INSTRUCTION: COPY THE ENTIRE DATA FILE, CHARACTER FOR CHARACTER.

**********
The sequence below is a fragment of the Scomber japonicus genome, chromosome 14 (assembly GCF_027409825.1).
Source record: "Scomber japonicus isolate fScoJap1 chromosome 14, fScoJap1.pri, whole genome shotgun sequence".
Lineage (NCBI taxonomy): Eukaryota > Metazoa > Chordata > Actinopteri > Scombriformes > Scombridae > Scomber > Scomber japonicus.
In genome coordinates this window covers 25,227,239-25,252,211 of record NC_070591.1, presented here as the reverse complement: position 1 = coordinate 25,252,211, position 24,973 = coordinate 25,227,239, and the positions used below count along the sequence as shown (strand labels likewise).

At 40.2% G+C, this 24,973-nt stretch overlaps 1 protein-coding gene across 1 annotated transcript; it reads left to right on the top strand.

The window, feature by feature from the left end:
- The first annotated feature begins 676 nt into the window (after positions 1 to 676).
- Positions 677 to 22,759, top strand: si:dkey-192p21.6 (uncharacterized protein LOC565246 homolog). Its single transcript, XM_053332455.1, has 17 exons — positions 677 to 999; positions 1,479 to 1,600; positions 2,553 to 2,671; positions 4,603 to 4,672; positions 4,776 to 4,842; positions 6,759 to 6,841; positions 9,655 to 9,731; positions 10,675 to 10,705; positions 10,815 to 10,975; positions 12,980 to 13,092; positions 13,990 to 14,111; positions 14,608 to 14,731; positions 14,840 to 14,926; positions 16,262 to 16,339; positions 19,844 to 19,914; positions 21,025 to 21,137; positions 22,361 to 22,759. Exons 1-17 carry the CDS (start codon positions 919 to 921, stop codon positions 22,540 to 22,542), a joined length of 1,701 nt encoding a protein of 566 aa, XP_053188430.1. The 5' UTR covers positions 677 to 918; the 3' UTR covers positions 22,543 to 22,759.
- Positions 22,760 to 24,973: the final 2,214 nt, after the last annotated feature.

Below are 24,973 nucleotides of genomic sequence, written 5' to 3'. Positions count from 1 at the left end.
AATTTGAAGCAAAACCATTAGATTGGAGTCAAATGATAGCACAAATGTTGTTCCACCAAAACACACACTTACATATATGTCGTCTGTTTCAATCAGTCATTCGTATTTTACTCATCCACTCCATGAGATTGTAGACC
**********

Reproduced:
The sequence below is a fragment of the Scomber japonicus genome, chromosome 14 (assembly GCF_027409825.1).
Source record: "Scomber japonicus isolate fScoJap1 chromosome 14, fScoJap1.pri, whole genome shotgun sequence".
Lineage (NCBI taxonomy): Eukaryota > Metazoa > Chordata > Actinopteri > Scombriformes > Scombridae > Scomber > Scomber japonicus.
In genome coordinates this window covers 25,227,239-25,252,211 of record NC_070591.1, presented here as the reverse complement: position 1 = coordinate 25,252,211, position 24,973 = coordinate 25,227,239, and the positions used below count along the sequence as shown (strand labels likewise).

At 40.2% G+C, this 24,973-nt stretch overlaps 1 protein-coding gene across 1 annotated transcript; it reads left to right on the top strand.

The window, feature by feature from the left end:
- The first annotated feature begins 676 nt into the window (after positions 1 to 676).
- Positions 677 to 22,759, top strand: si:dkey-192p21.6 (uncharacterized protein LOC565246 homolog). Its single transcript, XM_053332455.1, has 17 exons — positions 677 to 999; positions 1,479 to 1,600; positions 2,553 to 2,671; positions 4,603 to 4,672; positions 4,776 to 4,842; positions 6,759 to 6,841; positions 9,655 to 9,731; positions 10,675 to 10,705; positions 10,815 to 10,975; positions 12,980 to 13,092; positions 13,990 to 14,111; positions 14,608 to 14,731; positions 14,840 to 14,926; positions 16,262 to 16,339; positions 19,844 to 19,914; positions 21,025 to 21,137; positions 22,361 to 22,759. Exons 1-17 carry the CDS (start codon positions 919 to 921, stop codon positions 22,540 to 22,542), a joined length of 1,701 nt encoding a protein of 566 aa, XP_053188430.1. The 5' UTR covers positions 677 to 918; the 3' UTR covers positions 22,543 to 22,759.
- Positions 22,760 to 24,973: the final 2,214 nt, after the last annotated feature.

Below are 24,973 nucleotides of genomic sequence, written 5' to 3'. Positions count from 1 at the left end.
AATTTGAAGCAAAACCATTAGATTGGAGTCAAATGATAGCACAAATGTTGTTCCACCAAAACACACACTTACATATATGTCGTCTGTTTCAATCAGTCATTCGTATTTTACTCATCCACTCCATGAGATTGTAGACC